Budgeting that is informed by retrospective data collection will be less resource-intensive up-front. Where EHS costs are disaggregated from other expenses and already readily available in information management systems, budgeting may conceivably be done in under a month. However, if data require intensive processing to disaggregate EHS costs, budgeting may require several weeks or even months to disaggregate detailed information on line-item expenses. Prospective studies will typically require more time for data collection, but can reduce the resources required for data processing, as costing-stakeholders can collect only relevant information.
Short timeframes of days or weeks for data collection may be appropriate for scenarios where EHS demand is relatively consistent, such as personal protective equipment costs in a clinic with low variability in the day-to-day patient volume. For example, Danchaivijitr et al. [33] measured personal protective equipment use on two days representative of a typical weekday and the holiday patient volume to extrapolate annual costs. However, longer timeframes of months or years will likely be necessary to capture expenses which are infrequent, but may be substantial, such as major repairs to infrastructure. In these cases, prospective data collection may not be feasible, and costing-stakeholders should consider an alternative approach. For example, experienced contractors may be able to give high-level estimates for the installation and annual maintenance expenses of a borehole in key informant interviews over the course of a single day, but these estimates will likely lack detail on specific line-items and may have high uncertainty. Ultimately, costing-stakeholders must weigh the tradeoff between time and resources required for data collection, level of detail, and uncertainty before proceeding with subsequent steps in this model.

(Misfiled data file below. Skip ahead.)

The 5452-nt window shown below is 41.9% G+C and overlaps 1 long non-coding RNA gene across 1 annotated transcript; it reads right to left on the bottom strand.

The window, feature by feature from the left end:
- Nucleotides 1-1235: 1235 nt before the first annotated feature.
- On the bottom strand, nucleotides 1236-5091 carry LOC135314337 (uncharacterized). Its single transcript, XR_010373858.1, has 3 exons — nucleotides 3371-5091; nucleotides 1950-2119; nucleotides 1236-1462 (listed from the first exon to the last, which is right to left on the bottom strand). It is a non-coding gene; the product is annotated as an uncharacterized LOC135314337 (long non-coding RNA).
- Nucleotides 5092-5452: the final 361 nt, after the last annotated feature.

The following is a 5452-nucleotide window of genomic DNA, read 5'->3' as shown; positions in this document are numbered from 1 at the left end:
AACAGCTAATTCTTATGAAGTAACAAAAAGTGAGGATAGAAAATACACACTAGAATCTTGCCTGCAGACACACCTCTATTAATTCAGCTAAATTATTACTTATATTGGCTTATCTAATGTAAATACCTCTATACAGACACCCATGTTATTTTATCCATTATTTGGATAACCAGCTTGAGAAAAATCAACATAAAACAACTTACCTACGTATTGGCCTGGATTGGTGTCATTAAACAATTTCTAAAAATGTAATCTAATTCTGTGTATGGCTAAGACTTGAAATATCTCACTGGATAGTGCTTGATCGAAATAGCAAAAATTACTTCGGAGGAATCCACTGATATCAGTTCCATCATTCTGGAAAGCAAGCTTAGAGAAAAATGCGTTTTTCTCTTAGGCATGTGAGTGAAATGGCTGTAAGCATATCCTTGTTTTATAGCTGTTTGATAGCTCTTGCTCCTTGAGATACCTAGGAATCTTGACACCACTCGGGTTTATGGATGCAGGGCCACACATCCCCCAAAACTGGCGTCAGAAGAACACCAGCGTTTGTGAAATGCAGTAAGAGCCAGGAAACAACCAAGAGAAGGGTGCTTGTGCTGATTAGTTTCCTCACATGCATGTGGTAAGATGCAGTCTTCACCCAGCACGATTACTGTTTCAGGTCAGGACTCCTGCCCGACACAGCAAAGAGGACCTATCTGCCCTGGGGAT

3.3.2. Defining Target Outcomes, Target Facilities, and Timeframes

The intended use of cost data will dictate the type of data that must be collected and appropriate methods for collecting them. Costing-stakeholders should agree on the purpose of costing and identify how findings will be applied prior to data collection. Once costing-stakeholders agree on the costing purpose, they must define the health- or EHS-related outcomes targeted by spending (e.g., reduce HAIs or meet JMP indicators for basic sanitation, hereafter referred to as “target outcomes”) and the facilities in which these outcomes are to be achieved (hereafter referred to as “target facilities”). Finally, costing-stakeholders must identify the timeframe over which target outcomes are to be achieved in target facilities. Setting specific targets helps improve healthcare quality management and performance outcomes [34].
Two purposes for costing information are common. First, cost information may inform budgets for planned or existing EHS, where the EHS is typically identified before costing begins. For example, a health clinic may need to the budget for safe water provision. In this instance, target outcomes are related to EHS provision, such as compliance with national water quality standards or ensuring 24-hour access.